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  • Sometimes you have no choice but to cut people out – this has probably been my most selfish year. I have always been a people pleaser, prioritising someone else’s happiness over my own and obsessing far too much over what people think of me. I have learnt however that if you show a person kindness but they cannot reciprocate the effort when you need it, they aren’t worthy of your time. If they actively hurt you but lack the courage to apologise, they aren’t worthy of anyone’s time. I often used to blame myself for the misconduct of others but now I appreciate that some friendships do sour and it is occasionally better not to attempt fixing something beyond repair.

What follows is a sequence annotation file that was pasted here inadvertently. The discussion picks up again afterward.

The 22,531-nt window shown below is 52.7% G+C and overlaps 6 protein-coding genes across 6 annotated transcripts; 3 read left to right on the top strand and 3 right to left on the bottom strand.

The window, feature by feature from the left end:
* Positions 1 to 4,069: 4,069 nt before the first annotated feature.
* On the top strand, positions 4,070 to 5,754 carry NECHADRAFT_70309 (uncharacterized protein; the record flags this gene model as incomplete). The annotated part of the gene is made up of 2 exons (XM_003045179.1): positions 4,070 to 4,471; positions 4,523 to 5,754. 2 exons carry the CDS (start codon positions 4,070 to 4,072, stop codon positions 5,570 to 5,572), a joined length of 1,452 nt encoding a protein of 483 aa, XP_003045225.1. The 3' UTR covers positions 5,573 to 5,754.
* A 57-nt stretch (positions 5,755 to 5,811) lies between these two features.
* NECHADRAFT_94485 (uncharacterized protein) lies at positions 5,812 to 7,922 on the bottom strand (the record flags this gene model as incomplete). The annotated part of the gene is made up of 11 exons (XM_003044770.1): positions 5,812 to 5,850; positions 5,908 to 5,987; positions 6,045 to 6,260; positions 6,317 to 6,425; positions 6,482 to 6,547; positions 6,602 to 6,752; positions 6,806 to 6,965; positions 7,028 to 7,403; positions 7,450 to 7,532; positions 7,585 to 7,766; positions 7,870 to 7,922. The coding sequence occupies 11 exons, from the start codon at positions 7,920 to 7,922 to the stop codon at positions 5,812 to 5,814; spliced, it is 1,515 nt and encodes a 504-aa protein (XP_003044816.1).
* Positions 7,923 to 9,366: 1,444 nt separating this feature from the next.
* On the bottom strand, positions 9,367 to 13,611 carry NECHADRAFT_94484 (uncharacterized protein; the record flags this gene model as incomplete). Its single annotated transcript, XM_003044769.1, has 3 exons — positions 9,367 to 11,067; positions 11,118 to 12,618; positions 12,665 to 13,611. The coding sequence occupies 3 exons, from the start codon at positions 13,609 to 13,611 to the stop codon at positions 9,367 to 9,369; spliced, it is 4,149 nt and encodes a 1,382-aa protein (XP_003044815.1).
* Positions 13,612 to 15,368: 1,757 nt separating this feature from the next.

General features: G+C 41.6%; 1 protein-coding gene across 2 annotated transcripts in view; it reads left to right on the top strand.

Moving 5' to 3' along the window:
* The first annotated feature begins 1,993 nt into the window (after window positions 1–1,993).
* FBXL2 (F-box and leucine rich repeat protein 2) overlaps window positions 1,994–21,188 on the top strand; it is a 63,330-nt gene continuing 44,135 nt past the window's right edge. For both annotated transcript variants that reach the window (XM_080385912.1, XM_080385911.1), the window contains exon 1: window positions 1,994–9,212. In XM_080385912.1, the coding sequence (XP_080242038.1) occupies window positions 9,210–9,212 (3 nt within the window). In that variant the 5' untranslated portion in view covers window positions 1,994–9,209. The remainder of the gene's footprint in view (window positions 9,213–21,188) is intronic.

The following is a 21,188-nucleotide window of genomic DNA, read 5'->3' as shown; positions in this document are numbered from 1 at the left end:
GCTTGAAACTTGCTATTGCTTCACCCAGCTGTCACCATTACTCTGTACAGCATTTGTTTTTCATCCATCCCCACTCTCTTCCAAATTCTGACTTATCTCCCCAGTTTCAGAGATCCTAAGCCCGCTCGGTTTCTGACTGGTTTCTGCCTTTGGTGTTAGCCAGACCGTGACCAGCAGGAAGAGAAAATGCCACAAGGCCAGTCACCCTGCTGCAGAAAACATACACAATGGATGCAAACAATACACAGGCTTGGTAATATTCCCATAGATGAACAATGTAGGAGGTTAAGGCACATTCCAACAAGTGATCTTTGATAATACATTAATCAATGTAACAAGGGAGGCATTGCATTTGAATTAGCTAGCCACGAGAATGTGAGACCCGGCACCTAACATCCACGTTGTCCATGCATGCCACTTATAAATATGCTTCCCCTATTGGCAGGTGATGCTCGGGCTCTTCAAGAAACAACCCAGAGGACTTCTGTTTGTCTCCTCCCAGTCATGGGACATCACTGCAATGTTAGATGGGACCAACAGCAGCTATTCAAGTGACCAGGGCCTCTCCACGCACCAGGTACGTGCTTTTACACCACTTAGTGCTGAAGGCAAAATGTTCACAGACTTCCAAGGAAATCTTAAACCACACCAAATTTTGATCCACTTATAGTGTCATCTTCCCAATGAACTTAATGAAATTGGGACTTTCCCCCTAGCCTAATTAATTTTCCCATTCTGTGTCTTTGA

• There is no shortcut for hard work – throughout my degree, I put in minimal effort and gained average results in return. This year, I worked myself to the bone and my exam results reflected it. Although I went too far and alienated myself from both my friends and family for two months, I know now that natural ability and talent are simply a starting point. The only way of guaranteeing success in anything is by devoting sufficient time and effort to an individual goal, whether it be your studies or a sport.